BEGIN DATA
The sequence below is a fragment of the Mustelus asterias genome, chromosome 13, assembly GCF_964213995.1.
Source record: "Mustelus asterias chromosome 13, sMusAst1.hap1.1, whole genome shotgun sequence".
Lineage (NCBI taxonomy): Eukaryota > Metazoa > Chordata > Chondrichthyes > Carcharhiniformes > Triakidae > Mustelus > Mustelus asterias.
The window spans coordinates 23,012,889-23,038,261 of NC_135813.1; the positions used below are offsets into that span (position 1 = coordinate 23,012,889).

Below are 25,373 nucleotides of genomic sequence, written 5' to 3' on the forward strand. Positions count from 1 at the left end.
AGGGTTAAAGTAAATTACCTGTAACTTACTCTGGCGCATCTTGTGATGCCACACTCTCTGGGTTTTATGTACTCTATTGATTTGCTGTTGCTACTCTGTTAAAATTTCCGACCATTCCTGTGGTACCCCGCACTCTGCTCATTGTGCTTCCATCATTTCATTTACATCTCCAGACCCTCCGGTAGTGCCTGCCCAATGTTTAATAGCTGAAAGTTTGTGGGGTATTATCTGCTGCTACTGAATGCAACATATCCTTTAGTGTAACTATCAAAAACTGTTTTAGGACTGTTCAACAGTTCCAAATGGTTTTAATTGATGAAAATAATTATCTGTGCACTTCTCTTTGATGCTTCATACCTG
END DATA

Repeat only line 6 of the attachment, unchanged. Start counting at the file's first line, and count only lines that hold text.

AGGGTTAAAGTAAATTACCTGTAACTTACTCTGGCGCATCTTGTGATGCCACACTCTCTGGGTTTTATGTACTCTATTGATTTGCTGTTGCTACTCTGTTAAAATTTCCGACCATTCCTGTGGTACCCCGCACTCTGCTCATTGTGCTTCCATCATTTCATTTACATCTCCAGACCCTCCGGTAGTGCCTGCCCAATGTTTAATAGCTGAAAGTTTGTGGGGTATTATCTGCTGCTACTGAATGCAACATATCCTTTAGTGTAACTATCAAAAACTGTTTTAGGACTGTTCAACAGTTCCAAATGGTTTTAATTGATGAAAATAATTATCTGTGCACTTCTCTTTGATGCTTCATACCTG